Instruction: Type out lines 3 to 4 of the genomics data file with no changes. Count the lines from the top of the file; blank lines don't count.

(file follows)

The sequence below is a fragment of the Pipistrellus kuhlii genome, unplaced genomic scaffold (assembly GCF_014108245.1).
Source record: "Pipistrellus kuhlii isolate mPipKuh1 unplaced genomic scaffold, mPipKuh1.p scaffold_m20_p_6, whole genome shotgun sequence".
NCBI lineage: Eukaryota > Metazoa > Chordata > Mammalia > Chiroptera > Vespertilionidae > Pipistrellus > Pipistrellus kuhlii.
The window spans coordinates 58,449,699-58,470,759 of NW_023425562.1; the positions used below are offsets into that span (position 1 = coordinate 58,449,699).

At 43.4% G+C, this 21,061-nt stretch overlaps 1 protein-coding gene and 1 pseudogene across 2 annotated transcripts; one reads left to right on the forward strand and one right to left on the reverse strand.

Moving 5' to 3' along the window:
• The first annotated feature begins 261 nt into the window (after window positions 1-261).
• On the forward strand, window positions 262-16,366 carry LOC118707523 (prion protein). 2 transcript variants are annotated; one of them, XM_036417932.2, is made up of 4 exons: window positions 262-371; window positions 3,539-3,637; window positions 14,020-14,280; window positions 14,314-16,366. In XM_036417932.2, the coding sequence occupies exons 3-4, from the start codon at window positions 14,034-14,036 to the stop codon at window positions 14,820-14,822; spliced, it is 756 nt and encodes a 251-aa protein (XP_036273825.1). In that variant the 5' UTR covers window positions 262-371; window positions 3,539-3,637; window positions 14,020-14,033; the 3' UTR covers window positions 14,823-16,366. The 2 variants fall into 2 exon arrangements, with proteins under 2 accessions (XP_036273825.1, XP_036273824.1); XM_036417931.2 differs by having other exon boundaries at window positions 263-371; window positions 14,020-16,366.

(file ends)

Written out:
NCBI lineage: Eukaryota > Metazoa > Chordata > Mammalia > Chiroptera > Vespertilionidae > Pipistrellus > Pipistrellus kuhlii.
The window spans coordinates 58,449,699-58,470,759 of NW_023425562.1; the positions used below are offsets into that span (position 1 = coordinate 58,449,699).